Tuesday, 5 November 2013


Michael Frayn

I have to admit - I am still a little baffled by this play, just as I was when I read Spies

Copenhagen is a fact-based play about a meeting between Niels Bohr and Werner Heisenberg in 1941. It is non-linear, jumping between the first time the men worked together in the 1920, their meeting in 1941 and an unspecified later date. The men discuss the creation of atomic weapons, trying to piece together the sequence of events of their historic meeting in Copenhagen in 1941. 

Heisenberg and Bohr conflict over what they remember from that fateful meeting in 1941. Neither recalls exactly what was said or what was intended - as explored in Spies, memory is never perfect. 

The play is incredibly complex, both in terms of it's style and content. There are minimal stage directions and only three characters - Heisenberg, Bohr, and his wife Margrethe. All three remain on stage throughout, though sometimes the dialogue implies that the character talking might not be aware of the presence of others. This lack of formal structure means that the script has a lot of room in which the actors can play, presumably producing incredible theatrical shows. I think that seeing this on stage would definitely clear up some of my confusion.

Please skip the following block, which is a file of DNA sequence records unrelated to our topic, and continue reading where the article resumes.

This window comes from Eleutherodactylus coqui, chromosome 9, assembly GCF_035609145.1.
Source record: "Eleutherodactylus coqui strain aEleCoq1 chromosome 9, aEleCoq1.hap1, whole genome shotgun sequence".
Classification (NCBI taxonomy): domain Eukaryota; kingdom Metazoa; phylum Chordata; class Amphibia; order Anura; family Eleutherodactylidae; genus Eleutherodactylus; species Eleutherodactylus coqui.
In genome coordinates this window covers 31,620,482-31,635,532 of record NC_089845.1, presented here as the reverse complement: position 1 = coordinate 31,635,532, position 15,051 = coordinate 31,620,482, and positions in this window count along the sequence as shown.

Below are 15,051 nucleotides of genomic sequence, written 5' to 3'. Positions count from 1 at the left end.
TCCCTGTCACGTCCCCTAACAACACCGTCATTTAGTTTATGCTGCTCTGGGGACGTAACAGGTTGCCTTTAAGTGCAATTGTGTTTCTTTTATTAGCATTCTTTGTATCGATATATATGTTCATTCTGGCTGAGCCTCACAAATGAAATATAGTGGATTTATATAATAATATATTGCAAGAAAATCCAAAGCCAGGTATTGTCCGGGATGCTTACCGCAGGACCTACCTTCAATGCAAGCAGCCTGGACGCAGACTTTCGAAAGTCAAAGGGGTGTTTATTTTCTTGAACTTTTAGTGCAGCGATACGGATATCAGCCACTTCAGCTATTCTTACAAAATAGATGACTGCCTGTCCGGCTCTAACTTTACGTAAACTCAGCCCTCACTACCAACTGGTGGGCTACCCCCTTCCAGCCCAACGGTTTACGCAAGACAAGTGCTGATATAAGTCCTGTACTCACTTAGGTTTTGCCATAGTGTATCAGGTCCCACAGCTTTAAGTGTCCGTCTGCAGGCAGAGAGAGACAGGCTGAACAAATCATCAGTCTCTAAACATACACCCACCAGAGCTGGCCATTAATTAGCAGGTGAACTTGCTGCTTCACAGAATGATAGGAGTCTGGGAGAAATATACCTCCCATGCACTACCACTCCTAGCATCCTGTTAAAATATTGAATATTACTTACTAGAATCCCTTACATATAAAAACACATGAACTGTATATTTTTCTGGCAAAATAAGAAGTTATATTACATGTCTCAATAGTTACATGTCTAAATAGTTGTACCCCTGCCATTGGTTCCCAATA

Because the story is about science behind the atomic bomb, some of the language is incredibly jargonised. Much of the terminology was too difficult for me to understand, but beneath the physics was an exploration of memory and morality.

Undoubtedly, Michael Frayn is an incredibly well-educated writer, repeatedly exploring the flawed nature of memory and the significance of history. But this play was difficult to visualise - a stark contrast from other plays I have read recently in which stage directions bring to life the author's vision.

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